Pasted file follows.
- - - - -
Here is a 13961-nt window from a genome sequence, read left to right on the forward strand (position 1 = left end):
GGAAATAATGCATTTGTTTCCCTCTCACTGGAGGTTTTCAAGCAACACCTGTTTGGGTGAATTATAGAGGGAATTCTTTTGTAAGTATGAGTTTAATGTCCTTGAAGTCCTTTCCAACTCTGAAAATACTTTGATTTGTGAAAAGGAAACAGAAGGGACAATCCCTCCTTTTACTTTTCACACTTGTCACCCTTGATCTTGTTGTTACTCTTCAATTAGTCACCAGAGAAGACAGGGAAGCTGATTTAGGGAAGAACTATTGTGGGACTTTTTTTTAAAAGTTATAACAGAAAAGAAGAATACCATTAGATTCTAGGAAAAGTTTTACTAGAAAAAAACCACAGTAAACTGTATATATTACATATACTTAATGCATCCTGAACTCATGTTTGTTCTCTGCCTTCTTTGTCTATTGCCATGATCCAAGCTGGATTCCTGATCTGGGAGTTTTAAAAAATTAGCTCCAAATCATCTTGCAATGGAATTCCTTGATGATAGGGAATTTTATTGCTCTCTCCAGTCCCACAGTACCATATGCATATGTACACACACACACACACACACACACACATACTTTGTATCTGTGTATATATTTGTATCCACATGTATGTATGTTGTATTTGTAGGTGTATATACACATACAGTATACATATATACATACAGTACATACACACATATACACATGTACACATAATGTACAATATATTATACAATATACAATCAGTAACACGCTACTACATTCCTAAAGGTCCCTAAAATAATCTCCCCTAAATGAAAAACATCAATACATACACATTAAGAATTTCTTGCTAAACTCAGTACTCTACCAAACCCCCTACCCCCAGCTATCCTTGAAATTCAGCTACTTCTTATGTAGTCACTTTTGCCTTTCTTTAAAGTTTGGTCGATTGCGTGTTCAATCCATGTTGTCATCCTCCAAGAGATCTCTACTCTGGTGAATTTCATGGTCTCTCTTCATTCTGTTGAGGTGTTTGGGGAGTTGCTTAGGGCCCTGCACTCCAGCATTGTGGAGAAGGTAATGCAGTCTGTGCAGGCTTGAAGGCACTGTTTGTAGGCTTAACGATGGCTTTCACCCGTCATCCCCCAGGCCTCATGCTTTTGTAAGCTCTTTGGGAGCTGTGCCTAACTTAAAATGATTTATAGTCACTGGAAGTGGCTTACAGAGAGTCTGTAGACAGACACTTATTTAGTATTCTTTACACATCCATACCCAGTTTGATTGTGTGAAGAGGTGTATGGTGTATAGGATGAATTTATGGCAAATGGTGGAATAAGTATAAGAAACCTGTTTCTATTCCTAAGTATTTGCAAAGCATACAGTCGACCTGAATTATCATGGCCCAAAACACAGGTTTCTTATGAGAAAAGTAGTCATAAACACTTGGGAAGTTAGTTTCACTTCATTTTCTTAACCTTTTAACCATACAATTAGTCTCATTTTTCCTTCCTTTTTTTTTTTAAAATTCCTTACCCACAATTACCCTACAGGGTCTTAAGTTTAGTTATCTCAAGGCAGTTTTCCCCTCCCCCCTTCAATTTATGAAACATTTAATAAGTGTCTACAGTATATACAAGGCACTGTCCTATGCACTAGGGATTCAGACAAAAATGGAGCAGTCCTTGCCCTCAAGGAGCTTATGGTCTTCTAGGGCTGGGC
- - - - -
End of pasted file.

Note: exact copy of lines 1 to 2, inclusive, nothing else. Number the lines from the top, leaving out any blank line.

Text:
Here is a 13961-nt window from a genome sequence, read left to right on the forward strand (position 1 = left end):
GGAAATAATGCATTTGTTTCCCTCTCACTGGAGGTTTTCAAGCAACACCTGTTTGGGTGAATTATAGAGGGAATTCTTTTGTAAGTATGAGTTTAATGTCCTTGAAGTCCTTTCCAACTCTGAAAATACTTTGATTTGTGAAAAGGAAACAGAAGGGACAATCCCTCCTTTTACTTTTCACACTTGTCACCCTTGATCTTGTTGTTACTCTTCAATTAGTCACCAGAGAAGACAGGGAAGCTGATTTAGGGAAGAACTATTGTGGGACTTTTTTTTAAAAGTTATAACAGAAAAGAAGAATACCATTAGATTCTAGGAAAAGTTTTACTAGAAAAAAACCACAGTAAACTGTATATATTACATATACTTAATGCATCCTGAACTCATGTTTGTTCTCTGCCTTCTTTGTCTATTGCCATGATCCAAGCTGGATTCCTGATCTGGGAGTTTTAAAAAATTAGCTCCAAATCATCTTGCAATGGAATTCCTTGATGATAGGGAATTTTATTGCTCTCTCCAGTCCCACAGTACCATATGCATATGTACACACACACACACACACACACACACATACTTTGTATCTGTGTATATATTTGTATCCACATGTATGTATGTTGTATTTGTAGGTGTATATACACATACAGTATACATATATACATACAGTACATACACACATATACACATGTACACATAATGTACAATATATTATACAATATACAATCAGTAACACGCTACTACATTCCTAAAGGTCCCTAAAATAATCTCCCCTAAATGAAAAACATCAATACATACACATTAAGAATTTCTTGCTAAACTCAGTACTCTACCAAACCCCCTACCCCCAGCTATCCTTGAAATTCAGCTACTTCTTATGTAGTCACTTTTGCCTTTCTTTAAAGTTTGGTCGATTGCGTGTTCAATCCATGTTGTCATCCTCCAAGAGATCTCTACTCTGGTGAATTTCATGGTCTCTCTTCATTCTGTTGAGGTGTTTGGGGAGTTGCTTAGGGCCCTGCACTCCAGCATTGTGGAGAAGGTAATGCAGTCTGTGCAGGCTTGAAGGCACTGTTTGTAGGCTTAACGATGGCTTTCACCCGTCATCCCCCAGGCCTCATGCTTTTGTAAGCTCTTTGGGAGCTGTGCCTAACTTAAAATGATTTATAGTCACTGGAAGTGGCTTACAGAGAGTCTGTAGACAGACACTTATTTAGTATTCTTTACACATCCATACCCAGTTTGATTGTGTGAAGAGGTGTATGGTGTATAGGATGAATTTATGGCAAATGGTGGAATAAGTATAAGAAACCTGTTTCTATTCCTAAGTATTTGCAAAGCATACAGTCGACCTGAATTATCATGGCCCAAAACACAGGTTTCTTATGAGAAAAGTAGTCATAAACACTTGGGAAGTTAGTTTCACTTCATTTTCTTAACCTTTTAACCATACAATTAGTCTCATTTTTCCTTCCTTTTTTTTTTTAAAATTCCTTACCCACAATTACCCTACAGGGTCTTAAGTTTAGTTATCTCAAGGCAGTTTTCCCCTCCCCCCTTCAATTTATGAAACATTTAATAAGTGTCTACAGTATATACAAGGCACTGTCCTATGCACTAGGGATTCAGACAAAAATGGAGCAGTCCTTGCCCTCAAGGAGCTTATGGTCTTCTAGGGCTGGGC